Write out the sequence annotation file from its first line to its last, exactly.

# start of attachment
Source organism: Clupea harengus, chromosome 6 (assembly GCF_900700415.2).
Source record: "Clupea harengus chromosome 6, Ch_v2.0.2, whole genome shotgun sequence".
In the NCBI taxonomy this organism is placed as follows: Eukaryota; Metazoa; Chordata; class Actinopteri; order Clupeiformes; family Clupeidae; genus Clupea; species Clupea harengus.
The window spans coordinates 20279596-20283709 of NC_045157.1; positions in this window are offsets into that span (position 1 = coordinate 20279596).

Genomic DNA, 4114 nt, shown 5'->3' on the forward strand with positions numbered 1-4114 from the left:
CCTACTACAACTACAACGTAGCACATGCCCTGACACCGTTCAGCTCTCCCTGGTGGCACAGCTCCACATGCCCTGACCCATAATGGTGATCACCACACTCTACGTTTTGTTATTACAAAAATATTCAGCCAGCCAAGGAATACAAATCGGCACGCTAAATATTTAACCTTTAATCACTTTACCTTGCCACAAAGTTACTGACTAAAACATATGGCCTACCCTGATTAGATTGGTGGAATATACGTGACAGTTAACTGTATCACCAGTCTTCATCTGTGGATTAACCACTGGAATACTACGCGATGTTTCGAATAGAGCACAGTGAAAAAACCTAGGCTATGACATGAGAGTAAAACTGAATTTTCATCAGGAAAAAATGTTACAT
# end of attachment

Source organism: Clupea harengus, chromosome 6 (assembly GCF_900700415.2).
Source record: "Clupea harengus chromosome 6, Ch_v2.0.2, whole genome shotgun sequence".
In the NCBI taxonomy this organism is placed as follows: Eukaryota; Metazoa; Chordata; class Actinopteri; order Clupeiformes; family Clupeidae; genus Clupea; species Clupea harengus.
The window spans coordinates 20279596-20283709 of NC_045157.1; positions in this window are offsets into that span (position 1 = coordinate 20279596).

Genomic DNA, 4114 nt, shown 5'->3' on the forward strand with positions numbered 1-4114 from the left:
CCTACTACAACTACAACGTAGCACATGCCCTGACACCGTTCAGCTCTCCCTGGTGGCACAGCTCCACATGCCCTGACCCATAATGGTGATCACCACACTCTACGTTTTGTTATTACAAAAATATTCAGCCAGCCAAGGAATACAAATCGGCACGCTAAATATTTAACCTTTAATCACTTTACCTTGCCACAAAGTTACTGACTAAAACATATGGCCTACCCTGATTAGATTGGTGGAATATACGTGACAGTTAACTGTATCACCAGTCTTCATCTGTGGATTAACCACTGGAATACTACGCGATGTTTCGAATAGAGCACAGTGAAAAAACCTAGGCTATGACATGAGAGTAAAACTGAATTTTCATCAGGAAAAAATGTTACAT